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NCAA Referees Have Their Own Sort Of March Madness

Just like the teams they officiate, referees' Final Four dreams are also on the line. Only a few get to call the year's biggest games.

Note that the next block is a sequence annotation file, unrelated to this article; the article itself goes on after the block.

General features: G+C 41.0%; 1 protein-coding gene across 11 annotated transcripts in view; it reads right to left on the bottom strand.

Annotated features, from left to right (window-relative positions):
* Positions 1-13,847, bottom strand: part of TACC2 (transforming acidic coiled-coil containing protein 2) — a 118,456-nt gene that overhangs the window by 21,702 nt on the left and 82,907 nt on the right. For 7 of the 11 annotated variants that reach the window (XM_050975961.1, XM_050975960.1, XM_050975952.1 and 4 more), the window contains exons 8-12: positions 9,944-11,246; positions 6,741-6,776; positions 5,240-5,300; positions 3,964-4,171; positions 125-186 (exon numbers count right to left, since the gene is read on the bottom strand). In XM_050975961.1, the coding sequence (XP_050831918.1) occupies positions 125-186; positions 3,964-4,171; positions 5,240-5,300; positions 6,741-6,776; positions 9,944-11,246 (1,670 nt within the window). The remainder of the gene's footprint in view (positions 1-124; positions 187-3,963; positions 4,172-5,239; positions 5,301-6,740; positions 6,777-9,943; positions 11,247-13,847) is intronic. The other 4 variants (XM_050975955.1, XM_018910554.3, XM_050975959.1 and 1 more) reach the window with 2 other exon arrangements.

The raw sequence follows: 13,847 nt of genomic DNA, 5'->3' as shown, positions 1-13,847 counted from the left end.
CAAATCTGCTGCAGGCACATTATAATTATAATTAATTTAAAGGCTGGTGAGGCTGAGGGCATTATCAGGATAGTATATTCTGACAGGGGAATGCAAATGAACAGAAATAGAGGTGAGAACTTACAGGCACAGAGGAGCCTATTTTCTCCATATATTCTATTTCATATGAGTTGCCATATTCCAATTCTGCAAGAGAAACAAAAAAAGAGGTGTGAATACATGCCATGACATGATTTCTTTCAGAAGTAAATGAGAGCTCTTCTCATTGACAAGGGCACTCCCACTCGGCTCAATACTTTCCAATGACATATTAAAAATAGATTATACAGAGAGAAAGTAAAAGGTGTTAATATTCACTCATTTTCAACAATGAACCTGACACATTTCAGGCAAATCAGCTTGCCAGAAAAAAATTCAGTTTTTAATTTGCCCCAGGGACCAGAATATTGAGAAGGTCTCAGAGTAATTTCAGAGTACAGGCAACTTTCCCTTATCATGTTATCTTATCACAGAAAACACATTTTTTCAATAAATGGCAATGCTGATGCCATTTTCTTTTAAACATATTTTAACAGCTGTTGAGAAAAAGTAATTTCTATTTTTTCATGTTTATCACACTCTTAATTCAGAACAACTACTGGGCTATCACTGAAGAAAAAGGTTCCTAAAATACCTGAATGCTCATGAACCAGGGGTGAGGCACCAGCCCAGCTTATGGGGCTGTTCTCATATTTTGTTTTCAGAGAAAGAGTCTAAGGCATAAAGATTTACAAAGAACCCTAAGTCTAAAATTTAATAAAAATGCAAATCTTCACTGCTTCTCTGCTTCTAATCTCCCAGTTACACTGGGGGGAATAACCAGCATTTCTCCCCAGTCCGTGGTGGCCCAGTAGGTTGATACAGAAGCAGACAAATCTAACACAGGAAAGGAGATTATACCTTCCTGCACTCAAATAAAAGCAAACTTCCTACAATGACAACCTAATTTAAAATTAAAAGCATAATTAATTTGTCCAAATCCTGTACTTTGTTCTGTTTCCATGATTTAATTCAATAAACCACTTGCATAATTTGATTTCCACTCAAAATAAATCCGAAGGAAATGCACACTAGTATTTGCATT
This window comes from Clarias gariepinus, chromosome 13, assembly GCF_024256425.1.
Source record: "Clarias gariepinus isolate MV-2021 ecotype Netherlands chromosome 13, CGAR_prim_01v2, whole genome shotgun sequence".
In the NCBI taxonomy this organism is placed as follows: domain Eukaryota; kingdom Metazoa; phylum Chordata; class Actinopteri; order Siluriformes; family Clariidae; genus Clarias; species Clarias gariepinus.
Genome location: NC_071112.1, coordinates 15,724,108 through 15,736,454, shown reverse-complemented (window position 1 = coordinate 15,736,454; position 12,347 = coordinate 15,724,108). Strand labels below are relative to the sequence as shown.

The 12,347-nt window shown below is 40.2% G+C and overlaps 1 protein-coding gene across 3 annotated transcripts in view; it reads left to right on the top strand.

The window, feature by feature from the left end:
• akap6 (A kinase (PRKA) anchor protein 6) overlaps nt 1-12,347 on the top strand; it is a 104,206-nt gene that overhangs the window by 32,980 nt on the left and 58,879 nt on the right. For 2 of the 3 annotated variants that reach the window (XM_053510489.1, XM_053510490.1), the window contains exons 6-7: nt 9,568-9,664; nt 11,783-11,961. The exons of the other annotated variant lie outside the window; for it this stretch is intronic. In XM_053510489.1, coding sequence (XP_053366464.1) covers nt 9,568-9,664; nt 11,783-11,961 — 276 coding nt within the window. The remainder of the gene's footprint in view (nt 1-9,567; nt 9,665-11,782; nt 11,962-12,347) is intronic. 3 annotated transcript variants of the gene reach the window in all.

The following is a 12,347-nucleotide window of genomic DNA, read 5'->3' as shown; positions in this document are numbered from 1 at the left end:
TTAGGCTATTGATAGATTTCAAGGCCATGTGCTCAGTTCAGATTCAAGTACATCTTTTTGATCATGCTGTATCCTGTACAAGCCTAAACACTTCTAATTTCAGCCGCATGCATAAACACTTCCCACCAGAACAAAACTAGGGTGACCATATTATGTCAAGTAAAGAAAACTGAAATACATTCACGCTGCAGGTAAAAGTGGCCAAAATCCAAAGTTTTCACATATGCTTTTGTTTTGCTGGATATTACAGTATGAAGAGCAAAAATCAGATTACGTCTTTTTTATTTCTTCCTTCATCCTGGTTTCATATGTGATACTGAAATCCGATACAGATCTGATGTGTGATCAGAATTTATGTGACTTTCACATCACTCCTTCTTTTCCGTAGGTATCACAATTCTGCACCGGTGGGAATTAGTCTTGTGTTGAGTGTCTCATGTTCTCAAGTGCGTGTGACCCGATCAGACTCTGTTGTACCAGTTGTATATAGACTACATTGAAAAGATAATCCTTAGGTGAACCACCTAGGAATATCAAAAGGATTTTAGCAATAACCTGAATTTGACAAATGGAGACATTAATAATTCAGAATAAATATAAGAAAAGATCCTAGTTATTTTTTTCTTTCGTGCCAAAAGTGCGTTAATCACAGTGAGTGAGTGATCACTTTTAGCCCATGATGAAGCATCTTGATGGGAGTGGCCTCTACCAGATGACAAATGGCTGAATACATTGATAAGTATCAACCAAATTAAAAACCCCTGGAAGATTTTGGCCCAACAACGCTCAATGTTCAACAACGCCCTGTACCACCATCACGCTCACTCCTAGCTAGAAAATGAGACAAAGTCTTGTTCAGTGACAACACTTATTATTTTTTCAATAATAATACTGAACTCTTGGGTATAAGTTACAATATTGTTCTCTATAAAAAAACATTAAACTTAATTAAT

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  • President Donald Trump is sending Congress a spending plan for 2018 that would increase money spent on defense and border security, cut many areas of non-defense spending by Uncle Sam, and achieve a balanced budget by 2027, though it would add several trillion dollars to the national debt along the way. Here are some of the early highlights from the Trump budget. 1. Over $3.1 trillion in new debt over 10 years. The Trump budget does get to a surplus – but it takes ten years to reach that point, in 2027. So, even if this President serves two terms in office, he would be gone from the White House before balancing the budget under this plan. Despite all the talk about cuts, the President’s 2018 budget would not get the yearly budget deficit below $400 billion until 2023. Here are the yearly deficit estimates under the Trump 2018 budget plan, which add up to $3.15 trillion in more debt over the next ten years: 2018 – $440 billion 2019 – $526 billion 2020 – $488 billion 2021 – $456 billion 2022 – $442 billion 2023 – $319 billion 2024 – $209 billion 2025 – $176 billion 2026 – $110 billion 2027 – $16 billion surplus 2. Real cuts in Trump plan, but beware the numbers.You will hear a lot of reporting that the President’s 2018 budget envisions $1.4 trillion in cuts over ten years in non-defense spending. Don’t believe that, because of the way Congress totals up spending cuts. But, the Trump budget will actually cut the amount of discretionary spending by 2027, not just have the budget grow by a smaller amount each year. For example, in 2018, the President’s plan would spend $1.244 trillion on programs outside of Medicare, Medicaid and Social Security (known as discretionary spending programs, which are voted on each year by the Congress) – that number would be trimmed to $1.151 trillion in 2027, according to figures provided by the White House. I know a little about math, as that is an actual spending cut of 7.5 percent – this is not just a reduction in a planned level of increase. 3. What areas will take the biggest budget hit? While the Pentagon, border security, Veterans Affairs and homeland defense will see overall increases under this Trump plan, a number of other federal departments and agencies would see cuts in 2018. (These would be real cuts, not just a reduction in a level of increase.) Here are the biggest losers in percentage terms: + EPA – 31.4% budget cut (from $8.2 to $5.7 billion) + State Department & foreign aid – 29.1% budget cut + Agriculture – 20.5% budget cut ($22.7 to $18 billion) + Labor – 19.8% cut ($12.1 to $9.7 billion) + HHS – 16.2% cut (from $78 to $65.3 billion) + Commerce – 15.8% cut (from $9.2 to $7.8 billion) + Education – 13.5% cut (from $68.2 to $59 billion) + HUD – 13.2% cut (from $46.9 to $40.7 billion) + Transportation – 12.7% cut ($18.6 to $16.2 billion) 4. Cool GOP reaction to parental leave plan. Pressed by his daughter Ivanka, the President’s budget sets aside $25 billion over ten years for a project that is sure to draw more support from Democrats than Republicans – allowing parents time off to be with a newborn baby. “For the first time ever – by any administration of any party – we are proposing a nationwide, paid parental leave,” said Mulvaney. The plan would allow for six weeks of time off – Democrats have proposed plans that have double that amount of leave and more. The initial reaction from Republicans was as you might expect – they’re not into the idea. Cornyn on Ivanka's $25B family leave plan: 'Happy to talk to her … but obviously when it comes to spending it's a matter or priorities' — Burgess Everett (@burgessev) May 22, 2017 5. Federal workers would see retirement changes. The President’s budget would look to reduce retirement benefits for federal workers, saving an estimated $72 billion over ten years, according to figures released by the White House. Among the ideas, reducing retirement benefits by limiting and/or eliminating yearly cost of living adjustments; and increase the amount of money employees must contribute to their retirement plan. The details are sure to draw complaints from federal employee unions and lawmakers in the Washington, D.C. region. Fed'l workers earned their #pension benefits. Cutting pensions to fund tax breaks for wealthy people and corporations is wrong. #resist https://t.co/r7D4hdeBX9 — Alliance Retirees (@ActiveRetirees) May 22, 2017 Many more details will be available on Wednesday morning, as the budget – titled a “New Foundation for American Greatness,” is delivered to Capitol Hill. “If I had sort of a subtitle for this budget, it would be the “Taxpayer First Budget,” said White House budget chief Mick Mulvaney. Mulvaney will get the chance to defend the plan starting Wednesday on Capitol Hill.